Valid photo ID is a must if you want to vote in 2024 General Election

Last week the Prime Minister, Rishi Sunak announced the long speculated disillusion of Parliament and the much-anticipated General Election will take place on the 4th of July 2024. Many political pundits have already spoken on the historic nature of this particular General Election, which will either result in the largest majority an opposition party has been awarded, or one of the greatest electoral come backs in history. Yet what is often disregarded is perhaps the most important historical first, that this will be the first General Election that will require voters to present a valid photo ID in order to be allowed to vote.

Introduced as part of the Elections Act of 2022 during Boris Johnson’s tenure as Prime Minister, the law has created new regulations surrounding the conduct of Britain’s electoral system, photo IDs being a key part of this. This act also to a lesser extent puts an end to the Fixed Terms Parliaments Act of 2011, which would have otherwise required the Prime Minister to call for the upcoming election on January 5th 2025 after its five year fixed term expired, but as has been demonstrated this is no longer legally binding. More importantly though, not having a valid photo ID will prevent you from voting in this coming election, which is why we should familiarise ourselves with the new procedure.

For some of us we already know how this works, as the new regulation was recently tested in a series of local elections on the 2nd May, with varying levels of success. The Electoral Commission having reported, “that awareness of the need to bring ID was high and that 0.25% of voters who tried to vote at a polling station in May 2023 were not able to because of the voter ID requirement, equivalent to about 14,000 people. It also found that around 4% of non-voters said they did not vote because of the ID requirement.” Yet this was at a local election, which saw an average turnout of 20%-30%, less than 10% in some specific areas, so this margin for error could become significant at an election potentially involving over 50 million voters.

So to be clear, you will require a valid photo ID to be presented to the poll clerk before you’re issued with a ballot paper. The following IDs will be accepted:

  • A passport issued by the UK, any of the Channel Islands, the Isle of Man, a British Overseas Territory, an EEA state or a Commonwealth country (including an Irish Passport Card)
  • A driving license issued by the UK, any of the Channel Islands, the Isle of Man or an EEA state
  • A biometric immigration document
  • An identity card bearing the Proof of Age Standards Scheme hologram (a PASS card)
  • A Ministry of Defense Form 90 (Defense Identity Card)
  • A Blue Badge
  • A national identity card issued by an EEA state
  • An Older Person’s Bus Pass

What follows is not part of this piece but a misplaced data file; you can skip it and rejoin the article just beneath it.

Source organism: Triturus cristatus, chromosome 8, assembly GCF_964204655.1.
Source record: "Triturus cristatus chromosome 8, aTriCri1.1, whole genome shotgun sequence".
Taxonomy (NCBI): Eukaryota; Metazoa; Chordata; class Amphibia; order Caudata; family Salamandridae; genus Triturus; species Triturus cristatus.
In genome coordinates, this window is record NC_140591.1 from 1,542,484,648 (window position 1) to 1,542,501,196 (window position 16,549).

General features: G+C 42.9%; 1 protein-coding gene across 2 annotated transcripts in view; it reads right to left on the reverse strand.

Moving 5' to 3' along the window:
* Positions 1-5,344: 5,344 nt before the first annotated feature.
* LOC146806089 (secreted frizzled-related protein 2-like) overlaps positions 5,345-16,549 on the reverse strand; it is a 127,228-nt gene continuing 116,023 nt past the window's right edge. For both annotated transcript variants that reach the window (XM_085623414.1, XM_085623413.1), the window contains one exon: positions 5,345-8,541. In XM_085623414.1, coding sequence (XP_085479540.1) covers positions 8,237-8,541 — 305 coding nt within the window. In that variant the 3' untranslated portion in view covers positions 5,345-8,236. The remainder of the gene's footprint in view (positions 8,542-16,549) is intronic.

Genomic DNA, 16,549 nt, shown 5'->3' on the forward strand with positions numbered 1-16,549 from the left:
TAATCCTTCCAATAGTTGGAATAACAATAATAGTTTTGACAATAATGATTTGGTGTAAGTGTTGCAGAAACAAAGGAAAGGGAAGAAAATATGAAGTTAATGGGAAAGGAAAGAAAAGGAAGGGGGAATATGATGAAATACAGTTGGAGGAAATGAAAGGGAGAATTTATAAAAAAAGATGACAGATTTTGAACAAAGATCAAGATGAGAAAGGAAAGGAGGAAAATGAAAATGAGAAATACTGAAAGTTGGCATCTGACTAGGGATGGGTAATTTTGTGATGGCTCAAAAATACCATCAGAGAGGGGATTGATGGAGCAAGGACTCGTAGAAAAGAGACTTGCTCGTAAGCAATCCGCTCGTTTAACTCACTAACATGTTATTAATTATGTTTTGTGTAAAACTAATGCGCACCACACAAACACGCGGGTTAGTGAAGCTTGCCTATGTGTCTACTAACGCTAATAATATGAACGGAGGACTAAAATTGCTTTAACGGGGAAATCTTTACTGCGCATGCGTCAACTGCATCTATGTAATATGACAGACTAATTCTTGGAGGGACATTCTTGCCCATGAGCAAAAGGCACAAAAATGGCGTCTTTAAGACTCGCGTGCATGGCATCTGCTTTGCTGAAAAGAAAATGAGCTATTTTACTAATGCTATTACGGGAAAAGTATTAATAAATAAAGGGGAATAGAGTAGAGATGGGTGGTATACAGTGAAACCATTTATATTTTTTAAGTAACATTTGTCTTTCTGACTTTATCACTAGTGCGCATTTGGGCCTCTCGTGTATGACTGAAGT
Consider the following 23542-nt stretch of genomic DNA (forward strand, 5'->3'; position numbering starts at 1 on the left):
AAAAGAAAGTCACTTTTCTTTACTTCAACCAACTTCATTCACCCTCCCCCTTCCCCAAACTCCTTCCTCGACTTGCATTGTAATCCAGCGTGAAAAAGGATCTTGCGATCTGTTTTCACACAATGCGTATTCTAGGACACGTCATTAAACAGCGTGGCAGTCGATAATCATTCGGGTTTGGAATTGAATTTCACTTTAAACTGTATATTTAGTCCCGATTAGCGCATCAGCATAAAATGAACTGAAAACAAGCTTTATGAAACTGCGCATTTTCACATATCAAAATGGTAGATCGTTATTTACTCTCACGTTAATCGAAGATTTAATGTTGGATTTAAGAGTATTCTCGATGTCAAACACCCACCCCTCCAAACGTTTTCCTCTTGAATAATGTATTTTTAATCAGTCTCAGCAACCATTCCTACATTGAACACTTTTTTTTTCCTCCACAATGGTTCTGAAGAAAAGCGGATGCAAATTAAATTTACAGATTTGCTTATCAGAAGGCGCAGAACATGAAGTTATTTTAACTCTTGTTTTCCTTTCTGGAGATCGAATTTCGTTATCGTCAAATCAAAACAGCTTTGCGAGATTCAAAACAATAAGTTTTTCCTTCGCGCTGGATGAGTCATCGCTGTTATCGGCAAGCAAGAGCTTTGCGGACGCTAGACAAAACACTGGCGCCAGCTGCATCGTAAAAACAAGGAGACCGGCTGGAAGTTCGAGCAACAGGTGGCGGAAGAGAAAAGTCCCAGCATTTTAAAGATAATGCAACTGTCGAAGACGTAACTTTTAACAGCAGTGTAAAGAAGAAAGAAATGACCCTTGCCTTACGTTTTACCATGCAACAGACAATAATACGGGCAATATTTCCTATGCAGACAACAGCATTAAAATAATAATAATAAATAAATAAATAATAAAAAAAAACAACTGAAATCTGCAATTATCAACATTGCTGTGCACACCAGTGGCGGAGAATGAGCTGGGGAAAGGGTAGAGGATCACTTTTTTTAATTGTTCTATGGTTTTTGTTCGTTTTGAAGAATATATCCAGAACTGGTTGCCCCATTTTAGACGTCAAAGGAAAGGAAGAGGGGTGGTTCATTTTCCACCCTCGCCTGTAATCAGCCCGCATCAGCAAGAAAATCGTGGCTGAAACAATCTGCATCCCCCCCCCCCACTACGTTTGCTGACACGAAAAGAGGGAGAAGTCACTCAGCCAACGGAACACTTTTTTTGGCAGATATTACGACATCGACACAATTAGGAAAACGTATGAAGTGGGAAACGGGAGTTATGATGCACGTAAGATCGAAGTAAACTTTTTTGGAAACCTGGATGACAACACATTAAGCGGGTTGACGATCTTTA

• A Disabled Person’s Bus Pass
  • An Oyster 60+ Card
  • A Freedom Pass
  • A Scottish National Entitlement Card issued in Scotland
  • A 60 and Over Welsh Concessionary Travel Card issued in Wales
  • A Disabled Person’s Welsh Concessionary Travel Card issued in Wales
  • A Senior SmartPass issued in Northern Ireland
  • A Registered Blind SmartPass or Blind Person’s SmartPass issued in Northern Ireland
  • A War Disablement SmartPass or War Disabled SmartPass issued in Northern Ireland
  • A 60+ SmartPass issued in Northern Ireland
  • A Half Fare SmartPass issued in Northern Ireland
  • An Electoral Identity Card issued in Northern Ireland
  • A Voter Authority Certificate or a temporary Voter Authority Certificate

It should also be noted that even if any of the listed IDs you posses are out of date they can still be accepted by the poll Clark so long as they are an officially recognised ID and bear a similar likeness.

If you do turn up at your polling station without a valid ID, not only will you be prevented from voting, you will not be allowed to leave the premises until you have filled out a form detailing the reasons why you didn’t have an ID – which is a hassle for yourself and the poll clerks working there.

According to the government this new regulation is intended to strengthen the integrity of the vote by preventing cases of fraud, ignoring the fact that the Electoral Commission reported only 164 alleged cases of fraud in the 2019 General Election, with only one been investigated by the Derbyshire Police going to trial, which is a rate of fraud of 0.00000345%.

The Truth is that this law is sadly another Americanised import that UK politicians seem desperate to make the norm. Thankfully they have encountered a larger degree of democratic resistance amongst Britain’s political institutions, hence why the list of accepted ID’s is so thorough and not restricted to just driver’s licences or passports, which disproportionally prevents the young, the poor and the old from voting. Nevertheless this is still a dangerous precedent to set as it’s now the Home Office’s responsibility to determine which IDs are accepted to not, engineering a circumstance where one by one each of the accepted IDs could stuck off until eventually only a voter ID card issued by the government is allowed.

In this respect it is also important to ask your local candidates to reverse this requirement otherwise we could see the death of universal suffrage by a government which at some point in the future would be fully able to choose who can vote or not.

William Kelly is a Politics and International Relations student at Liverpool Hope University